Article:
‘An emotional time’
A B.C. First Nation fights to save their community from a wildfire
As bright orange flames filled the sky and roared like a freight train, Beverly Ketlo thought it was time to say goodbye to the Nadleh Whut’en band’s beloved cultural camp.
Ketlo and Chief Larry Nooski sat in a car looking out at the devastating scene. The historic and sacred camp, where the First Nation sent their children to learn about their culture and laid to rest some of their loved ones, looked ready to disappear.
“My uncle’s ashes are actually buried on the mount there, because it’s a cremation mount,” said Ketlo. “I said my goodbyes to him, even though he’s already in the ground.
“It was an emotional time. Then the next day, it was very emotional for the whole community.”
The community in Fort Fraser, B.C., thought they’d lost everything, but in the end, only a smokehouse and two cabins belonging to Ketlo’s relatives burned down. Still, the losses are enough to bring some band members to tears, especially since they say no one told them the fire was so close.
“Broken,” Ketlo said of how she feels. “There was no communication with our community.”
The tiny First Nation now finds itself on the front lines of two fights: one against the enormous 910-square-kilometre Shovel Lake wildfire, and another against a disjointed federal funding system that left them scrambling to evacuate their people, buy firefighting equipment and set up an emergency operations centre as flames approached.
When Justin Trudeau visited nearby Prince George on Thursday, Nooski told the prime minister the First Nation was in dire trouble and needed help, said a band spokeswoman.
The source of their struggle, members say, is that First Nations reserves fall under federal jurisdiction, while municipalities are under provincial authority. While British Columbia has provided resources to cities and towns to prepare for wildfires, Indigenous groups argue they don’t get equal support.
Trudeau acknowledged the gaps on Thursday and pledged to clear up the flow of resources and ensure people in Indigenous communities get what they need.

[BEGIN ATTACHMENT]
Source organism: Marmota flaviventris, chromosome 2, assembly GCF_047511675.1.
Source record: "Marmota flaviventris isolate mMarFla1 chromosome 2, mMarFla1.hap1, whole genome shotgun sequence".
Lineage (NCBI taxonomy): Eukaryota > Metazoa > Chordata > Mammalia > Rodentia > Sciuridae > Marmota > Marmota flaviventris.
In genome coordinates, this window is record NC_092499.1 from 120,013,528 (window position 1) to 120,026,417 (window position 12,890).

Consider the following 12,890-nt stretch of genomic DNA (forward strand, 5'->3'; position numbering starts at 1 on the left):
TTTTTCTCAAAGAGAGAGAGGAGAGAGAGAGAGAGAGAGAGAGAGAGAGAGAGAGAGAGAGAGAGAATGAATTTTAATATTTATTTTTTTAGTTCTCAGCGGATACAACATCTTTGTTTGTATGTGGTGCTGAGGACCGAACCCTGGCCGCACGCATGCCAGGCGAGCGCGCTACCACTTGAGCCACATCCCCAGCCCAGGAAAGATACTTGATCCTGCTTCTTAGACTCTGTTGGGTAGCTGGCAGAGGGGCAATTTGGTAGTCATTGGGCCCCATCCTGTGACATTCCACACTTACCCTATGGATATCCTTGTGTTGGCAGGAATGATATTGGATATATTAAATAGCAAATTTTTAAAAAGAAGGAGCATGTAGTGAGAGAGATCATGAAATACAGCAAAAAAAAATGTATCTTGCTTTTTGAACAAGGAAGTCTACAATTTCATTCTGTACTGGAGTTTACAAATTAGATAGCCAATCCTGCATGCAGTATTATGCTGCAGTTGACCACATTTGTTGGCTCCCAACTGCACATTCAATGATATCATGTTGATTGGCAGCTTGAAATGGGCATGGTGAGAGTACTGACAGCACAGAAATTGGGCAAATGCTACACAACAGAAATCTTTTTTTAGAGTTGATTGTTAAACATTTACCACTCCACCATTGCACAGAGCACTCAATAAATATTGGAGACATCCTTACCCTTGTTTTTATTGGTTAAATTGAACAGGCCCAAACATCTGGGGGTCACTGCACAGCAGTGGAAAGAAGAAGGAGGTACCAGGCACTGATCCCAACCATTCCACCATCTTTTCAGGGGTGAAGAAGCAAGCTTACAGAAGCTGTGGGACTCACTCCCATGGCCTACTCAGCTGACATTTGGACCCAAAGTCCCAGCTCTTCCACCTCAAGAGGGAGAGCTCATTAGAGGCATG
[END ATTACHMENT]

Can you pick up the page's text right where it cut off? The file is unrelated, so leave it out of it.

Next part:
Jean-Francois Tremblay, deputy minister of Indigenous Services Canada, visited the Nadleh Whut’en later Thursday with Grand Chief Ed John of the First Nations Summit. Both were among those who took helicopter tours to survey the damage from the flames.
Tremblay declined comment, but John said he has tabled a proposal, for a second time, asking the federal government to create a $200-million fund to help B.C.’s 203 First Nations develop emergency response plans, buy equipment and train members over the next four years.
From the helicopter, plumes of thick grey smoke could be seen billowing from closely nestled treetops north of Fraser Lake. The success of burnoff operations was visible too, as lengthy fire guards wound through the forest next to stretches of scorched earth and disintegrated trees.
Mike Pritchard of the BC Wildfire Service said if the burnoff operations hadn’t been conducted, scattered houses not far away would have been lost.
Ketlo blamed a burnoff operation for the losses at the cultural camp, but the Wildfire Service said it hadn’t conducted any in the area and Pritchard suspects burning embers flying into the area were responsible.
From the moment the Shovel Lake wildfire began to grow out of control about two weeks ago, the Nadleh Whut’en have been through a crash course in emergency management.
Band spokeswoman Miranda Louie reached out to a cousin in the Tsilhqot’in Nation, which dealt with immense wildfires last year. She put Louie in touch with Juan Cereno, who managed the Tsilhqot’in’s emergency operations centre in 2017, and he rushed to Nadleh Whut’en territory.
With Cereno’s help, the band transformed its main building into an emergency centre, assigned people jobs and began stockpiling food for evacuees and cooking for band fire crews. The centre is now a streamlined operation, with a large gym where a group of Mexican firefighters ate dinner on Thursday night.
Miranda Louie, spokeswoman for the Nadleh Whut’en First Nation, stands Thursday on the band’s territory as smoke from the Shovel Lake wildfire rising from the mountains in the far distance in Fort Fraser, B.C.